NEW YORK (Reuters) - Crude oil futures dropped for a second straight day on Thursday as more signs of slowing U.S. economic growth and swelling U.S. inventories sparked a wave of selling that sent prices crashing through key support levels.
U.S. crude ended 2.6 percent lower, the biggest one-day percentage loss since December 14, while Brent crude finished down 1.8 percent, racking up a 3 percent loss in two straight days, its biggest two-day percentage loss since February 28.
Slower-than-expected growth in the massive U.S. service sector dragged on markets as traders awaited the April U.S. payrolls data on Friday. Oil markets have been balancing supply concerns stemming from a string of disruptions across the globe and the potential loss of Iranian crude due to Western sanctions against fuel demand, which has been hit by the struggling economy and high prices.
OPEC Secretary General Abdullah al-Badri said the producer group was worried about the impact of high prices — which neared $130 a barrel — on demand and that it was working hard to bring them down by pumping above official production targets.
Additional pressure on prices came after industry data provider Genscape reported that crude inventories at the Cushing, Oklahoma, delivery point for U.S. oil futures hit a fresh record high on May 1.
The build helped widen Brent’s premium to U.S. crude, which has traded in between $12 and $16 a barrel in recent weeks ahead of a pipeline reversal in mid-May that will help alleviate a glut in Midwest inventories.
In London, ICE Brent crude for June delivery settled at $116.08, down $2.12, after breaking below its 100-day moving average of $117.34. A week ago, it hit a high of $120.17, highest since mid-April.
U.S. June crude finished down $2.68 at $102.54, the lowest front-month settlement in two weeks. Near the close, it dropped to a session low of $102.36, below the 100-day moving average of $102.37.
Brent’s premium against U.S. crude widened 60 cents to $13.54 a barrel, following news of the rising Cushing inventories.. The premium has been moving downward since April 5, when it hit $21.91, highest since October.
Trading in U.S. crude was heavy, about 26 percent above its 30-day average, while Brent crude dealings climbed about 5 percent above its 30-day average, according to Reuters data.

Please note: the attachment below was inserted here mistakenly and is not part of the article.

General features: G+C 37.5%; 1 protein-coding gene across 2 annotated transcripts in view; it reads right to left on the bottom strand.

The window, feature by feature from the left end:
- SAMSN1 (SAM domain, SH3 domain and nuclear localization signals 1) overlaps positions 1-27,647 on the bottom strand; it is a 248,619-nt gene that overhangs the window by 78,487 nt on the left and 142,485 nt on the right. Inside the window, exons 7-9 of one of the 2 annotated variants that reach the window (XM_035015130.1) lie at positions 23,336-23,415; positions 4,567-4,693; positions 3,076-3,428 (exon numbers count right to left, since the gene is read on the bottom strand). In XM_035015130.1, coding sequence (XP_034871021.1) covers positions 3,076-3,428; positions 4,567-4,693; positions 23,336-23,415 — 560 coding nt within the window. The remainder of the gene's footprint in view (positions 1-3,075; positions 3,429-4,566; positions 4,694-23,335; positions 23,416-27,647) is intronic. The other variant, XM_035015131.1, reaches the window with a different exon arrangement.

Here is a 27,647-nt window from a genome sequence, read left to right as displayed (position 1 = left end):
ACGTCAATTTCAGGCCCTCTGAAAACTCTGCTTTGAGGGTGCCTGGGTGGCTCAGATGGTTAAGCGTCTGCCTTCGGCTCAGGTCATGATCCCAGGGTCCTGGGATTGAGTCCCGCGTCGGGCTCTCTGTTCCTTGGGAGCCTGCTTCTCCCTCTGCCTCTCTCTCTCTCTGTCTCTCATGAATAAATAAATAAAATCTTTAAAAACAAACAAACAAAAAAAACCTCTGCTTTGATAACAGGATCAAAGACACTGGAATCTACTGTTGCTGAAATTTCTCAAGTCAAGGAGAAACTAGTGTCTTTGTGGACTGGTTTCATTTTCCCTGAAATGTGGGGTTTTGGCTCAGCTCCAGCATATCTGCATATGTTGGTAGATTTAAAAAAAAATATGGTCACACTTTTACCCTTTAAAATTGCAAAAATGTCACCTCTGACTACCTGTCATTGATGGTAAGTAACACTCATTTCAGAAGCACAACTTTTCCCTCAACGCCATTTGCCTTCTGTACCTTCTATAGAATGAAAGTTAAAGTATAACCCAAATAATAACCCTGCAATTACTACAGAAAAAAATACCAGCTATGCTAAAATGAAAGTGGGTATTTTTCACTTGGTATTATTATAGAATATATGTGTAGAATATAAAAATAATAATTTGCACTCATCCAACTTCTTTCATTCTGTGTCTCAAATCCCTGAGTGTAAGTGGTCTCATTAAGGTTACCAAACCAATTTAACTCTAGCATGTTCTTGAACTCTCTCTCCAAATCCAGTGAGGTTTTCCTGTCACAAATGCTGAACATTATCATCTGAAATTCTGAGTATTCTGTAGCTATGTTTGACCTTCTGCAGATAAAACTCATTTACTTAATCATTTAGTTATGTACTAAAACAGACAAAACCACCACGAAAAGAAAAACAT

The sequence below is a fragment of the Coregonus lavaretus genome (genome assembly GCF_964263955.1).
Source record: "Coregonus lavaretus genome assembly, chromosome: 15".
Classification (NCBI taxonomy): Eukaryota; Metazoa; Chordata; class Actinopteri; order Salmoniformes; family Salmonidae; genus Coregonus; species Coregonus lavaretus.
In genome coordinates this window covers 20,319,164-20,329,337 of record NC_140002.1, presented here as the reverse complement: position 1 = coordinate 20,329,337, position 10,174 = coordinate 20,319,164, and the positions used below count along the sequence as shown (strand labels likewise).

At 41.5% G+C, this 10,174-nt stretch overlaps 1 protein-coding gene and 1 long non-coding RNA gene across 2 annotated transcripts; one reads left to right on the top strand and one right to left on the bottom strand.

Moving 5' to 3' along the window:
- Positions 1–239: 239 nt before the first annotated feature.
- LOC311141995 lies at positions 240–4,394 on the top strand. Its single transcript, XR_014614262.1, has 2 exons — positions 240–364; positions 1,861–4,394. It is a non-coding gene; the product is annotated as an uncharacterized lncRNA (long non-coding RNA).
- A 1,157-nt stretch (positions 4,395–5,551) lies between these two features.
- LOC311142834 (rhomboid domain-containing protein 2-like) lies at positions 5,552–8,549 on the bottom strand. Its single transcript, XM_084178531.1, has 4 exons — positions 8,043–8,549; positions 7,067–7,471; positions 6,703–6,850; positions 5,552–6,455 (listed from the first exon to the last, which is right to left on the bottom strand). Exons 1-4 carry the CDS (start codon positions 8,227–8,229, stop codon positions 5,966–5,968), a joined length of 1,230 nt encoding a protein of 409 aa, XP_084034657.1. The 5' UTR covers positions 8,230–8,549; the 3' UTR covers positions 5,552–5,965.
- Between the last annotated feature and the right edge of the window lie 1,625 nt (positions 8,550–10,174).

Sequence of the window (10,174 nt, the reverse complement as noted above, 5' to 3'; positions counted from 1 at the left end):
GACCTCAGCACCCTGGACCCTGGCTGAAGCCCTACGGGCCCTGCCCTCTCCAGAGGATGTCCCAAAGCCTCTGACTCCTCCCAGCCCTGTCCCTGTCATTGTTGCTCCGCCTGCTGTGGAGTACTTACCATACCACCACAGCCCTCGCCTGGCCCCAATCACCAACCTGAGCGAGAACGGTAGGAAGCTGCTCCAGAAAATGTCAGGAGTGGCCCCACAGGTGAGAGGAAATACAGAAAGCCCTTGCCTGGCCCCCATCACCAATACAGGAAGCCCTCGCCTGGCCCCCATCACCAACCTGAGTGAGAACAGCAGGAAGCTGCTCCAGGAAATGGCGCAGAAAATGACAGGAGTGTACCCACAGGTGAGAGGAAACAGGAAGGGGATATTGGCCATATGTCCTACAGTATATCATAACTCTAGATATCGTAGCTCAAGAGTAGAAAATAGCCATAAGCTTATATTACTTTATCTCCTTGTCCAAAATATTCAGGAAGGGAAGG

“Crude prices hit the top of their trading range recently and so people are selling and are also being cautious ahead of the U.S. jobs data on Friday,” said Bill O’Grady, chief market strategist at Confluence Investment Management in St. Louis, Missouri.
The closely watched U.S. services sector index from the Institute for Supply Management fell in April to 53.5, from 56 the month before, missing analyst expectations for a reading of 55.5. That, along with other recent data, suggested the economy was losing steam.
More than half of U.S. retailers missed monthly same-store sales expectations for April, according to Reuters data.
Both sets of data offset an early report that the number of Americans filing new claims for jobless benefits fell more than expected last week.
The jobless claims data “argues against a further easing” from the U.S. Fed and “the ISM services report obviated the (recent) manufacturing reading too,” said John Kilduff, partner at Again Capital in New York.
Kilduff and other market commentators also cited comments by European Central Bank President Mario Draghi that, while the euro zone economy was likely to improve this year, the outlook was uncertain and there were risks of a decline.
“So several items added up (to spark) a decent sell-off,” Kilduff said.
Friday’s jobs report is expected to show that nonfarm jobs payrolls rose 170,000 last month, according to a Reuters poll, after a tepid 120,000 increase in March. The unemployment rate was expected to hold at a three-year low of 8.2 percent.
Oil futures also came under pressure from data showing that growth of the service sector in China, the world’s second-largest consumer of oil after the U.S., slowed last month from the March level, which was a 10-month high.
Traders were also watching ongoing tensions between Iran and the West over Tehran’s nuclear program. Iran on Wednesday said it wanted to see an end to international sanctions imposed by the West due to its nuclear program, ahead of another meeting with world powers on May 23 in Baghdad.
On Thursday, the five permanent members of the U.N. Security Council said they expected talks with Tehran to lead to concrete steps toward a negotiated solution.
Tensions spawned by the disputed program had caused a run-up in oil prices, hitting their highs for the year over $128 a barrel in early March. Prices have since then moderated as Iran agreed to return to the negotiating table.
Additional reporting by Robert Gibbons in New York, Jessica Donati in London; Editing by David Gregorio, Marguerita Choy, Sofina Mirza-Reid, Matthew Robinson and M.D. Golan